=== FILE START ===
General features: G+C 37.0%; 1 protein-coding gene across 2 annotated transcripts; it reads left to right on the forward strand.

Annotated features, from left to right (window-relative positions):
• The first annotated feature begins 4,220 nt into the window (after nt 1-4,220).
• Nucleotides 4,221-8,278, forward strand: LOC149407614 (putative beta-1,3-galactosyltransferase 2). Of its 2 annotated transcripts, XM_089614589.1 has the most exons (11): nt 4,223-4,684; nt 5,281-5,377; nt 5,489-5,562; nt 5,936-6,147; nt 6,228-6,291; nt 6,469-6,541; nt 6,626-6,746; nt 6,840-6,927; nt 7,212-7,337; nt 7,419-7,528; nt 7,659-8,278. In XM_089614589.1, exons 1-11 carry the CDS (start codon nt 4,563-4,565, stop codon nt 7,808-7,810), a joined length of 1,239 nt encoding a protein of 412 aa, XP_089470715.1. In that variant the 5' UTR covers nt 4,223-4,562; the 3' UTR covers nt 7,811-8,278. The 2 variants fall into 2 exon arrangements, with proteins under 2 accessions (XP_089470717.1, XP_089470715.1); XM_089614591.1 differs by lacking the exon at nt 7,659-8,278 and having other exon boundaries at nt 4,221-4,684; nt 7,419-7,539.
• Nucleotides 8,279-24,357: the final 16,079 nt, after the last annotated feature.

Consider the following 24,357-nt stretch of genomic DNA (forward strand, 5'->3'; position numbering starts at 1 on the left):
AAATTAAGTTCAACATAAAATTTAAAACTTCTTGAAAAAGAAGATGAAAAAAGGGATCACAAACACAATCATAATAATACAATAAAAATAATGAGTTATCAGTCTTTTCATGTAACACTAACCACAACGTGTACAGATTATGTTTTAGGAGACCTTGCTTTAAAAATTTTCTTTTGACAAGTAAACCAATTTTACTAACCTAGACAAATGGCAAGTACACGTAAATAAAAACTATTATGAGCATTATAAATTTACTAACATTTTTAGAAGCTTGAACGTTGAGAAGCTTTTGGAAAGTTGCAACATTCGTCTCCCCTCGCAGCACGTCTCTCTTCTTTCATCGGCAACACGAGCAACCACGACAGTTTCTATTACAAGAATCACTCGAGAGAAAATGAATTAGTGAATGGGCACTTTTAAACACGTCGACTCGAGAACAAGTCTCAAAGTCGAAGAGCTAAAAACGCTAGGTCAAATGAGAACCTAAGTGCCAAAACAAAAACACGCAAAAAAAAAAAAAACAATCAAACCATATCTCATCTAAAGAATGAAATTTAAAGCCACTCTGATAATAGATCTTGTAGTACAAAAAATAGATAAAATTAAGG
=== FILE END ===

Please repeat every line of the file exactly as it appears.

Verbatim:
General features: G+C 37.0%; 1 protein-coding gene across 2 annotated transcripts; it reads left to right on the forward strand.

Annotated features, from left to right (window-relative positions):
• The first annotated feature begins 4,220 nt into the window (after nt 1-4,220).
• Nucleotides 4,221-8,278, forward strand: LOC149407614 (putative beta-1,3-galactosyltransferase 2). Of its 2 annotated transcripts, XM_089614589.1 has the most exons (11): nt 4,223-4,684; nt 5,281-5,377; nt 5,489-5,562; nt 5,936-6,147; nt 6,228-6,291; nt 6,469-6,541; nt 6,626-6,746; nt 6,840-6,927; nt 7,212-7,337; nt 7,419-7,528; nt 7,659-8,278. In XM_089614589.1, exons 1-11 carry the CDS (start codon nt 4,563-4,565, stop codon nt 7,808-7,810), a joined length of 1,239 nt encoding a protein of 412 aa, XP_089470715.1. In that variant the 5' UTR covers nt 4,223-4,562; the 3' UTR covers nt 7,811-8,278. The 2 variants fall into 2 exon arrangements, with proteins under 2 accessions (XP_089470717.1, XP_089470715.1); XM_089614591.1 differs by lacking the exon at nt 7,659-8,278 and having other exon boundaries at nt 4,221-4,684; nt 7,419-7,539.
• Nucleotides 8,279-24,357: the final 16,079 nt, after the last annotated feature.

Consider the following 24,357-nt stretch of genomic DNA (forward strand, 5'->3'; position numbering starts at 1 on the left):
AAATTAAGTTCAACATAAAATTTAAAACTTCTTGAAAAAGAAGATGAAAAAAGGGATCACAAACACAATCATAATAATACAATAAAAATAATGAGTTATCAGTCTTTTCATGTAACACTAACCACAACGTGTACAGATTATGTTTTAGGAGACCTTGCTTTAAAAATTTTCTTTTGACAAGTAAACCAATTTTACTAACCTAGACAAATGGCAAGTACACGTAAATAAAAACTATTATGAGCATTATAAATTTACTAACATTTTTAGAAGCTTGAACGTTGAGAAGCTTTTGGAAAGTTGCAACATTCGTCTCCCCTCGCAGCACGTCTCTCTTCTTTCATCGGCAACACGAGCAACCACGACAGTTTCTATTACAAGAATCACTCGAGAGAAAATGAATTAGTGAATGGGCACTTTTAAACACGTCGACTCGAGAACAAGTCTCAAAGTCGAAGAGCTAAAAACGCTAGGTCAAATGAGAACCTAAGTGCCAAAACAAAAACACGCAAAAAAAAAAAAAACAATCAAACCATATCTCATCTAAAGAATGAAATTTAAAGCCACTCTGATAATAGATCTTGTAGTACAAAAAATAGATAAAATTAAGG